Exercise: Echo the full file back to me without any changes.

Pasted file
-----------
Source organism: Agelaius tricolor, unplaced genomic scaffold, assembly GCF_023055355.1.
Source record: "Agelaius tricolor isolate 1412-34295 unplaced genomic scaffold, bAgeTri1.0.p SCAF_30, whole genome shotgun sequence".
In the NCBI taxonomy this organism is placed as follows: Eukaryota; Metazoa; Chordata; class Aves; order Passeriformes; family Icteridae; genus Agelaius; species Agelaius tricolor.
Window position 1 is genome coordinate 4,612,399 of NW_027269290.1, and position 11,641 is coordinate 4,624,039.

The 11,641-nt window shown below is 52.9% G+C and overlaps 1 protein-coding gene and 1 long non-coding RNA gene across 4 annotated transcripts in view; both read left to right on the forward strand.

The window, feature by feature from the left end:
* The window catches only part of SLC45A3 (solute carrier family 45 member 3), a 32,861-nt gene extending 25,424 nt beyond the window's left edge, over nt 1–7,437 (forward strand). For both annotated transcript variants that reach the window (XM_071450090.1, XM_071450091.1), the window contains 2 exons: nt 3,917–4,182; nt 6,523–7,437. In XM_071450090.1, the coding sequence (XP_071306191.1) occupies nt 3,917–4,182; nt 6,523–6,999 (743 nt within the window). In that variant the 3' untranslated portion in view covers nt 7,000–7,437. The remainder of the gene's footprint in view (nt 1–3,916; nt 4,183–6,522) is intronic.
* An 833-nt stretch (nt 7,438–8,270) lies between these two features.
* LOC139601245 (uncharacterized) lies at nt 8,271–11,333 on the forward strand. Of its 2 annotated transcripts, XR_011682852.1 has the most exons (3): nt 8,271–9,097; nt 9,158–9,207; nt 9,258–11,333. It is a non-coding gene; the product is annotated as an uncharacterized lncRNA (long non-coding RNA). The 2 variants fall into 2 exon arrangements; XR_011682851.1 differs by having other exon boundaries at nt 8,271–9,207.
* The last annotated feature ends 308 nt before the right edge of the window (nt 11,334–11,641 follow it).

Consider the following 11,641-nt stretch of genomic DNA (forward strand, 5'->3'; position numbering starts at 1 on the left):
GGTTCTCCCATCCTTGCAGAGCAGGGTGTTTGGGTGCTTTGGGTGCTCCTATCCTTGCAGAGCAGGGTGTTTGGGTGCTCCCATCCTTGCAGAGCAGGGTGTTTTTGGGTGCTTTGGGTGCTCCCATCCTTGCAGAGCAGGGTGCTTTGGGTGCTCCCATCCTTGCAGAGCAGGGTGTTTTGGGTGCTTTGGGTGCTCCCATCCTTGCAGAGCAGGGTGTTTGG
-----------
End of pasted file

Source organism: Agelaius tricolor, unplaced genomic scaffold, assembly GCF_023055355.1.
Source record: "Agelaius tricolor isolate 1412-34295 unplaced genomic scaffold, bAgeTri1.0.p SCAF_30, whole genome shotgun sequence".
In the NCBI taxonomy this organism is placed as follows: Eukaryota; Metazoa; Chordata; class Aves; order Passeriformes; family Icteridae; genus Agelaius; species Agelaius tricolor.
Window position 1 is genome coordinate 4,612,399 of NW_027269290.1, and position 11,641 is coordinate 4,624,039.

The 11,641-nt window shown below is 52.9% G+C and overlaps 1 protein-coding gene and 1 long non-coding RNA gene across 4 annotated transcripts in view; both read left to right on the forward strand.

The window, feature by feature from the left end:
* The window catches only part of SLC45A3 (solute carrier family 45 member 3), a 32,861-nt gene extending 25,424 nt beyond the window's left edge, over nt 1–7,437 (forward strand). For both annotated transcript variants that reach the window (XM_071450090.1, XM_071450091.1), the window contains 2 exons: nt 3,917–4,182; nt 6,523–7,437. In XM_071450090.1, the coding sequence (XP_071306191.1) occupies nt 3,917–4,182; nt 6,523–6,999 (743 nt within the window). In that variant the 3' untranslated portion in view covers nt 7,000–7,437. The remainder of the gene's footprint in view (nt 1–3,916; nt 4,183–6,522) is intronic.
* An 833-nt stretch (nt 7,438–8,270) lies between these two features.
* LOC139601245 (uncharacterized) lies at nt 8,271–11,333 on the forward strand. Of its 2 annotated transcripts, XR_011682852.1 has the most exons (3): nt 8,271–9,097; nt 9,158–9,207; nt 9,258–11,333. It is a non-coding gene; the product is annotated as an uncharacterized lncRNA (long non-coding RNA). The 2 variants fall into 2 exon arrangements; XR_011682851.1 differs by having other exon boundaries at nt 8,271–9,207.
* The last annotated feature ends 308 nt before the right edge of the window (nt 11,334–11,641 follow it).

Consider the following 11,641-nt stretch of genomic DNA (forward strand, 5'->3'; position numbering starts at 1 on the left):
GGTTCTCCCATCCTTGCAGAGCAGGGTGTTTGGGTGCTTTGGGTGCTCCTATCCTTGCAGAGCAGGGTGTTTGGGTGCTCCCATCCTTGCAGAGCAGGGTGTTTTTGGGTGCTTTGGGTGCTCCCATCCTTGCAGAGCAGGGTGCTTTGGGTGCTCCCATCCTTGCAGAGCAGGGTGTTTTGGGTGCTTTGGGTGCTCCCATCCTTGCAGAGCAGGGTGTTTGG